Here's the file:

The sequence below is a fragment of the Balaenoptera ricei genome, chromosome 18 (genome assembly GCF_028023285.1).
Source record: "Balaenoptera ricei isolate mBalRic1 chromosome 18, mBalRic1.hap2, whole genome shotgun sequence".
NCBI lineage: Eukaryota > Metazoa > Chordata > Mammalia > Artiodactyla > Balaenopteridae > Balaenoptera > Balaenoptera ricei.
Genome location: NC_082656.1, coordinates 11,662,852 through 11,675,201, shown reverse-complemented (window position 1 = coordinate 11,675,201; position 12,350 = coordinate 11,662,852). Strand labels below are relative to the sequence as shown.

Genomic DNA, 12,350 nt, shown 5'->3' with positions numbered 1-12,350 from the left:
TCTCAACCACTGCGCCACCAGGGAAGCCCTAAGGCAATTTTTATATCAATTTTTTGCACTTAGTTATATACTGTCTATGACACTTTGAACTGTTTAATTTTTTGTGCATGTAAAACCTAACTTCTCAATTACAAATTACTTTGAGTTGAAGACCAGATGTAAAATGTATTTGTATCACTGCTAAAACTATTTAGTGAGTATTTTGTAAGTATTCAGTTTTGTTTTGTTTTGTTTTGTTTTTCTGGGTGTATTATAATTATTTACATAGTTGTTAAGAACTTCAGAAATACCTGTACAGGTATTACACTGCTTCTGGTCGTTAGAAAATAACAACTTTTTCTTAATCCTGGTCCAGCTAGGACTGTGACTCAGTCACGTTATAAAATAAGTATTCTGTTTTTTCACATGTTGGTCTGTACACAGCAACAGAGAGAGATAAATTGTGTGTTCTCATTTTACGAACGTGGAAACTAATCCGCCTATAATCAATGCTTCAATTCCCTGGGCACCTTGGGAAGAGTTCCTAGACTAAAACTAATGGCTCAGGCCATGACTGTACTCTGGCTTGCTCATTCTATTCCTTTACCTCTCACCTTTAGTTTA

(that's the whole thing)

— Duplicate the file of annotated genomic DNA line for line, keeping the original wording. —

The sequence below is a fragment of the Balaenoptera ricei genome, chromosome 18 (genome assembly GCF_028023285.1).
Source record: "Balaenoptera ricei isolate mBalRic1 chromosome 18, mBalRic1.hap2, whole genome shotgun sequence".
NCBI lineage: Eukaryota > Metazoa > Chordata > Mammalia > Artiodactyla > Balaenopteridae > Balaenoptera > Balaenoptera ricei.
Genome location: NC_082656.1, coordinates 11,662,852 through 11,675,201, shown reverse-complemented (window position 1 = coordinate 11,675,201; position 12,350 = coordinate 11,662,852). Strand labels below are relative to the sequence as shown.

Genomic DNA, 12,350 nt, shown 5'->3' with positions numbered 1-12,350 from the left:
TCTCAACCACTGCGCCACCAGGGAAGCCCTAAGGCAATTTTTATATCAATTTTTTGCACTTAGTTATATACTGTCTATGACACTTTGAACTGTTTAATTTTTTGTGCATGTAAAACCTAACTTCTCAATTACAAATTACTTTGAGTTGAAGACCAGATGTAAAATGTATTTGTATCACTGCTAAAACTATTTAGTGAGTATTTTGTAAGTATTCAGTTTTGTTTTGTTTTGTTTTGTTTTTCTGGGTGTATTATAATTATTTACATAGTTGTTAAGAACTTCAGAAATACCTGTACAGGTATTACACTGCTTCTGGTCGTTAGAAAATAACAACTTTTTCTTAATCCTGGTCCAGCTAGGACTGTGACTCAGTCACGTTATAAAATAAGTATTCTGTTTTTTCACATGTTGGTCTGTACACAGCAACAGAGAGAGATAAATTGTGTGTTCTCATTTTACGAACGTGGAAACTAATCCGCCTATAATCAATGCTTCAATTCCCTGGGCACCTTGGGAAGAGTTCCTAGACTAAAACTAATGGCTCAGGCCATGACTGTACTCTGGCTTGCTCATTCTATTCCTTTACCTCTCACCTTTAGTTTA